Why Is Coffee Bitter?
In order to obtain the best mix of tastes out of ground coffee, the amount of solids in your coffee grounds that make it into your cup is the most important factor to consider. Coffee is a highly complex beverage that contains a large number of various flavoring ingredients. Not only do the various compounds provide distinct tastes, but they also break down and extract at varying rates when brewed in a coffee maker, drip coffee machine, or another brewing technique. The more the amount of extract you use, the more the balance of tastes in your cup will tilt towards the bitter end of the spectrum.
For example, the bitterness molecules found in coffee are often heavier and more difficult to extract than the acidic ones.
How to Make Coffee Less Bitter
Coarsely grind the ingredients One method of extracting less is to mill the material more coarsely. When water comes into contact with a coffee ground, it does not miraculously teleport into the center of that particular coffee ground. It will have to work its way into the building. Because larger coffee grounds require more work from your water, the breakdown of your coffee will occur more slowly if you have larger coffee grounds. As a result, if your coffee is tasting too bitter, you may just need coarser, bigger ground particles in your coffee.
- Brew for a shorter period of time If you are unable or unable to modify the grind size, you can brew for a shorter period of time.
- Check to see if it helps to alleviate the bitterness (while still getting you enough sweetness).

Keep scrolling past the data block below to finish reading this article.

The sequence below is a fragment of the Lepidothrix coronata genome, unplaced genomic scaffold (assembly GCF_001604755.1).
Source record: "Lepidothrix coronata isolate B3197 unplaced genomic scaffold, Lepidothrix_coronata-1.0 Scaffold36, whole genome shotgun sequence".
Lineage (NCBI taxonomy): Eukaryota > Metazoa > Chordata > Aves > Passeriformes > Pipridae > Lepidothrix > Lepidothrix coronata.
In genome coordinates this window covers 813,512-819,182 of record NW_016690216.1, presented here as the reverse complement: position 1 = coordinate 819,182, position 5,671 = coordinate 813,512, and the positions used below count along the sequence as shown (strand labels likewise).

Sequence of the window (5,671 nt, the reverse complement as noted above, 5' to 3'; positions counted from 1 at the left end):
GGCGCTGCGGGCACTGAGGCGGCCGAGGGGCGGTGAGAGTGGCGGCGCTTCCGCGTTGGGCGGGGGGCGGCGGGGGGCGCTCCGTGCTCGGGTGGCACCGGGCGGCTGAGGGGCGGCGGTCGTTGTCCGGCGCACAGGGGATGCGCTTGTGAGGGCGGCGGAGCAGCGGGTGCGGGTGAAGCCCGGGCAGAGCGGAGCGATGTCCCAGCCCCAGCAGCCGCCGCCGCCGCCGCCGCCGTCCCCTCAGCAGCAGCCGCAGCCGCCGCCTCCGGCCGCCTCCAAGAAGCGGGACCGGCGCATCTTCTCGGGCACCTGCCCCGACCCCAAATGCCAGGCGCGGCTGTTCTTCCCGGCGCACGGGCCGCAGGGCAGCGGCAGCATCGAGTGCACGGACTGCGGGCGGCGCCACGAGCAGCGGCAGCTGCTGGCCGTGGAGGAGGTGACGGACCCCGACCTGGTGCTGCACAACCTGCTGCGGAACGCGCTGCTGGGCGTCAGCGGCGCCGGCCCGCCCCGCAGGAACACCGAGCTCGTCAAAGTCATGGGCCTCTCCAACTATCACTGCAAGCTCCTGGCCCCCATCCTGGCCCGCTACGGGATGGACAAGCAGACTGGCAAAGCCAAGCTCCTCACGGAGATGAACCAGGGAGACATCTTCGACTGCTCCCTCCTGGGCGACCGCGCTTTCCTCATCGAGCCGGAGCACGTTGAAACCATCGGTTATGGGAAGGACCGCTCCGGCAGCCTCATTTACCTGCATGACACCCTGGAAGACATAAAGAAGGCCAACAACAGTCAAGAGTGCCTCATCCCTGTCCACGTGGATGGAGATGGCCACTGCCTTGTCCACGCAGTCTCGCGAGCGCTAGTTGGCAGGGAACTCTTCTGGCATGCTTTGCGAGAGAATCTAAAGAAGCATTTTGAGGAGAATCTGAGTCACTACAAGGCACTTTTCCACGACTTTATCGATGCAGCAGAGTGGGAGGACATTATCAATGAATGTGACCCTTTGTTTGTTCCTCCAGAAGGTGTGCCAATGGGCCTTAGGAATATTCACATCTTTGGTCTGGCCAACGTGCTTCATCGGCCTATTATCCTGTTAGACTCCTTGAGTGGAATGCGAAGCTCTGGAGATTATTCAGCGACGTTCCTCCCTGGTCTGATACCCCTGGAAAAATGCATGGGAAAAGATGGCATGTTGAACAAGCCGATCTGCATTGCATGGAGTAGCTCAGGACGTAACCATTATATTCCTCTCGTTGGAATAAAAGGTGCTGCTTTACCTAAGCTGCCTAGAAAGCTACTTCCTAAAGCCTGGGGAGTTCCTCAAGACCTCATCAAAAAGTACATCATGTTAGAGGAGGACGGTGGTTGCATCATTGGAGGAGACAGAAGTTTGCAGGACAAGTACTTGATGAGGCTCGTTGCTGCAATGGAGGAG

- It’s simple: simply use less coffee (or more water) than you would normally consume.
- So if you’re okay with lowering acidity and sweetness as well as bitterness, this may be the best option for you to consider.
- Finally, if you find that your coffee is too bitter for your taste, it may be beneficial to adjust the amount of roasting.
No, a well-brewed, well-roasted dark roast does not have to be extremely bitter, but if you’re sensitive to that flavor, a lighter roast would be a better alternative for you to experiment with.
Bitter Coffee 101: Why It Happens (+3 Ways To Fix It)
If you ask any non-coffee drinker why they don’t like coffee, they will always give you the same answer: “It’s too bitter!” However, it is not exclusively a gripe of the naive; even coffee enthusiasts have expressed dissatisfaction with bitter overtones in their beverages from time to time. It happens to everyone at some point. No need to let a cup of bitter coffee mar your daily routine. With a few techniques up your sleeve, you’ll be able to say goodbye to bitter-tasting coffee once and for all.
- What bitter notes in coffee taste like and how to recognize them
- There are three reasons why coffee might taste bitter, as well as three techniques to cure it. Is it true that ancient wives’ tales about adding salt in bitter coffee are correct? Which coffees have more bitter notes than others
- Which coffees have more bitter notes than others
What bitter notes in coffee taste like and how to distinguish them. There are three reasons why coffee might taste bitter, as well as three remedies for the problem. Is it true that ancient wives’ tales about adding salt in bitter coffee are true? How do you know certain coffees have more bitter undertones than others;
How to Know Without a Doubt That Your Coffee is Bitter